## Eus's blog

### JavaScript: Dynamically Deleting or Altering a Table Cell Needs Refreshes

on March 5, 2010 - 11:12am

One frustrating point that I encountered twice during my course in using JavaScript is that a dynamic modification of a table leaves traces on the screen like missing background color. Googling for the solution was not that easy. But, at the end I found this good forum thread: http://www.dynamicdrive.com/forums/showthread.php?t=25139. Basically, you need to repaint the element yourself.

### Why JavaScript? (Taking JavaScript Seriously)

on March 5, 2010 - 9:39am

Before I worked on the service publishing AP project and having the course in massively distributed systems, I had never taken JavaScript seriously. In fact, I always tried to omit the use of JavaScript whenever possible preferring heavy UI interaction with the server (i.e., the server manages every single button that the user clicks) because each browser has its own quirks and it breaks accessibility. Moreover, the language is pretty much lenient unlike C so that combined with the quirks, I really didn't like to do JavaScript programming. And, I had the sense of insecurity in using JavaScript because it could be modified by a malicious user to send invalid data. But, through the project, I came to appreciate the use of JavaScript.

### Sqlite3 Hangs Getting Stuck In OpenWRT Kamikaze 8.09.1

on March 1, 2010 - 11:30pm

Having a programming project for a service publishing wireless access point running OpenWRT Kamikaze 8.09.1 in which I decide to use sqlite3 as the data backend, my first attempt in cross-compiling and running the service inquiry handler daemon that was fully tested on my laptop was greeted with a hang.

### One Semester of Functional Programming at RWTH Aachen

on February 19, 2010 - 7:56am

Throughout my undergraduate study, I only heard about Functional Programming but had never been deep inside it. Then, I had the chance to dive into it for one semester at RWTH Aachen: http://verify.rwth-aachen.de/fp09/. In short, the course was totally fun to get to know Functional Programming! Moreover, it improved my mathematical proficiency as well :-)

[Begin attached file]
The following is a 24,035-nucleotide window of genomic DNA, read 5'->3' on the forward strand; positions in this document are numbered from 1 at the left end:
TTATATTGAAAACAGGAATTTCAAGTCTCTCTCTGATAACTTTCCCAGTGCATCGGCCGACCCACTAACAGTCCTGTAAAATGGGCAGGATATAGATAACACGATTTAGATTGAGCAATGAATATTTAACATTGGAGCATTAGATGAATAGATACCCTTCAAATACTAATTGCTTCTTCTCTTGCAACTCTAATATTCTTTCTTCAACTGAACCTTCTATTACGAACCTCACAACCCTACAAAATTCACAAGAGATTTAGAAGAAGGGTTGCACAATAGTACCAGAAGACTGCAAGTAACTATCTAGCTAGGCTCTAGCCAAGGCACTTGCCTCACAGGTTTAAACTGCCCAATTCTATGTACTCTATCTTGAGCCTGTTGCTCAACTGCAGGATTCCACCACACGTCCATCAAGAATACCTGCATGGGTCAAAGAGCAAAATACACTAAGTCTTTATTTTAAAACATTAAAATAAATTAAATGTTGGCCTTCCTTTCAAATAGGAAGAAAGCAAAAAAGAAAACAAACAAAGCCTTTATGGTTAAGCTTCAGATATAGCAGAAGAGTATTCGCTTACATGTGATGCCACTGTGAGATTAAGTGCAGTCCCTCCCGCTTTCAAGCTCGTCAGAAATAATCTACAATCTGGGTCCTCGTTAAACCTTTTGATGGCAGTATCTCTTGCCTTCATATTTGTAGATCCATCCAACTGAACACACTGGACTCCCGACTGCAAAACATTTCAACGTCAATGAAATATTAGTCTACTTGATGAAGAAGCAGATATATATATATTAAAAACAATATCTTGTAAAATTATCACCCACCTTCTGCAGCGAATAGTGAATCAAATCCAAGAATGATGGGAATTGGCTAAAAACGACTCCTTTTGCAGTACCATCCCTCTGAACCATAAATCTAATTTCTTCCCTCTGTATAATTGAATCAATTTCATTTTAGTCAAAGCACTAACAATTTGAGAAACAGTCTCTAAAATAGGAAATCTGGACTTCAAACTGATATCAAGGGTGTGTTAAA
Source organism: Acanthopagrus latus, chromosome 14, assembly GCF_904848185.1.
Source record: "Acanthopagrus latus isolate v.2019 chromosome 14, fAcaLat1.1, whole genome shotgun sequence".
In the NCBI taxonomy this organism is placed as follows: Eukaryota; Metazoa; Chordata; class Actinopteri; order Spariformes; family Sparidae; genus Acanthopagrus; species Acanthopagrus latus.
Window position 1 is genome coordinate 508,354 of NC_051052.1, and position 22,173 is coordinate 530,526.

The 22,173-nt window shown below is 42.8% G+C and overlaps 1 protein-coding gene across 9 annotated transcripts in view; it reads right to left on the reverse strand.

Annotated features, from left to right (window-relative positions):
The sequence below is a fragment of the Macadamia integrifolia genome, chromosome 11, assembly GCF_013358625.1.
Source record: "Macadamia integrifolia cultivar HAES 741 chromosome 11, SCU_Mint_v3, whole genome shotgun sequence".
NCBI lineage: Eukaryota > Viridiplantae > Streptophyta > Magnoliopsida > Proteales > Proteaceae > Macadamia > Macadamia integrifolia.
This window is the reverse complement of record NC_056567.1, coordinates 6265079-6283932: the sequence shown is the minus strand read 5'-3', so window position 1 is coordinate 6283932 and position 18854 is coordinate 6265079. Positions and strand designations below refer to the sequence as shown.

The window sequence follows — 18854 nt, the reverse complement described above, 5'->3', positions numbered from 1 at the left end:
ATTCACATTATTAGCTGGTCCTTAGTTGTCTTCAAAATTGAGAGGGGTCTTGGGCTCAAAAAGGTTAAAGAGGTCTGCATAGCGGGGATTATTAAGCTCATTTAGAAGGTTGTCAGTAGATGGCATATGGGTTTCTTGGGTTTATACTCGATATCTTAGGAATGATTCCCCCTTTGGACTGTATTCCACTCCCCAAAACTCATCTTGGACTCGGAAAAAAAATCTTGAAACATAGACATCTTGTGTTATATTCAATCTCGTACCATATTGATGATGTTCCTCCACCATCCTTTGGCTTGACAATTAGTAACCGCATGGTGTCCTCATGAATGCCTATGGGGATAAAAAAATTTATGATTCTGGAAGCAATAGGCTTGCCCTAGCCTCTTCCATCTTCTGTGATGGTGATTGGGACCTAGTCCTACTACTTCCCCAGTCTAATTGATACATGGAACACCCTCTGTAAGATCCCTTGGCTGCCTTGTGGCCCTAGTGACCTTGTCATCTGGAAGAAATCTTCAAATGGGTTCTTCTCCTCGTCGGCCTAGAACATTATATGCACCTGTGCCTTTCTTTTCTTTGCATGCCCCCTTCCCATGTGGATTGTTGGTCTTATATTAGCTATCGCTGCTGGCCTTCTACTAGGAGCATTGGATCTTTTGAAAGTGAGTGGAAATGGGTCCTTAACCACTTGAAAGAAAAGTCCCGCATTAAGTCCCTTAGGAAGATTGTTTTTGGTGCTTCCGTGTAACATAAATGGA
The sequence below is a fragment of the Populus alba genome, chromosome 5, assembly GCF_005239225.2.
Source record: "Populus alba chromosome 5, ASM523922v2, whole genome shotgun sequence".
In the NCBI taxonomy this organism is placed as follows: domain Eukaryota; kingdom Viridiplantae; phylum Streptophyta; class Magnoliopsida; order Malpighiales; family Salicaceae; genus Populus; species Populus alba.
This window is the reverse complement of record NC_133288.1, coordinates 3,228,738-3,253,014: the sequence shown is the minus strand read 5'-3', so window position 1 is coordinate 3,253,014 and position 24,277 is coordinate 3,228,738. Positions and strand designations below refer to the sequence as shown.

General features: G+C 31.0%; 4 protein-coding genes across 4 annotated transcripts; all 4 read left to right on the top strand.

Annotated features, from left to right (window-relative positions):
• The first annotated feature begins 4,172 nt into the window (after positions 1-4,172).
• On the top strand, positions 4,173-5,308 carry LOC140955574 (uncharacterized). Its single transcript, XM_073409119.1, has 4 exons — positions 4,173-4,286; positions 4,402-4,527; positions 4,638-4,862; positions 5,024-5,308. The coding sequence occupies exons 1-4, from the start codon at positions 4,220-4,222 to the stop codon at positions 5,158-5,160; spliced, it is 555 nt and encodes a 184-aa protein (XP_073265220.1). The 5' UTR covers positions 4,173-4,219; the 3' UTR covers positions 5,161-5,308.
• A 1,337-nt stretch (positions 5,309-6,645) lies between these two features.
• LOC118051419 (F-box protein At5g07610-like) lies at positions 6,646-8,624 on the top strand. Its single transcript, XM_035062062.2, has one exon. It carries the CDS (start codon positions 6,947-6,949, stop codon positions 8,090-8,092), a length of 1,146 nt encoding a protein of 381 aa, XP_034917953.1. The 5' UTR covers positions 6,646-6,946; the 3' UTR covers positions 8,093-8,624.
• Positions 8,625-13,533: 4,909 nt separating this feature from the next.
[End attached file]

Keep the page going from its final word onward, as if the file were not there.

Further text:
### A Gentle Introduction to First-order Logic

on February 6, 2010 - 4:03am

Source:
(1) Knowledge Representation and Reasoning by Ronald Brachman and Hector Levesque
(2) Artificial Intelligence: A Modern Approach (2nd Edition) by Stuart Russell and Peter Norvig

### Learning by Doing: Programming Razz Simulator

on February 4, 2010 - 7:54pm

As a final assignment in my Languages for Scientific Computing class, I develop a Razz Simulator (http://github.com/eus/razz_simulation). Basically Razz is the inverse of Poker in which you try to come up with the worst hand (http://en.wikipedia.org/wiki/Razz_(poker)). The game is well explained in the slide for the first and second lectures and in the sixth assignment foud in http://www.cs.utexas.edu/users/pauldj/lectures.html. The first problem on Razz was at the end of the first assignment: given A, 2 and 3 to start with, what is the probability of getting a hand with rank exactly 7? Well, no one answered that correctly until the professor showed an elaborate calculation in Mathematica that resulted in 0.143008. One important message is that people don't do such an elaborate calculation in reality. Rather they use a simulation (i.e., play as many Razz games as possible with the given starting cards and count the number of times you score 7). So, the last assignment is about developing the simulator that can simulates as many games as possible in the shortest time possible. The most interesting thing about the assignment is that the program is neat enough to show some interesting software engineering principles in action beside telling you that Razz is not as simple as it seems to be.

### Seeing It as a Relationship: <-> beta-reduction

on January 29, 2010 - 2:36pm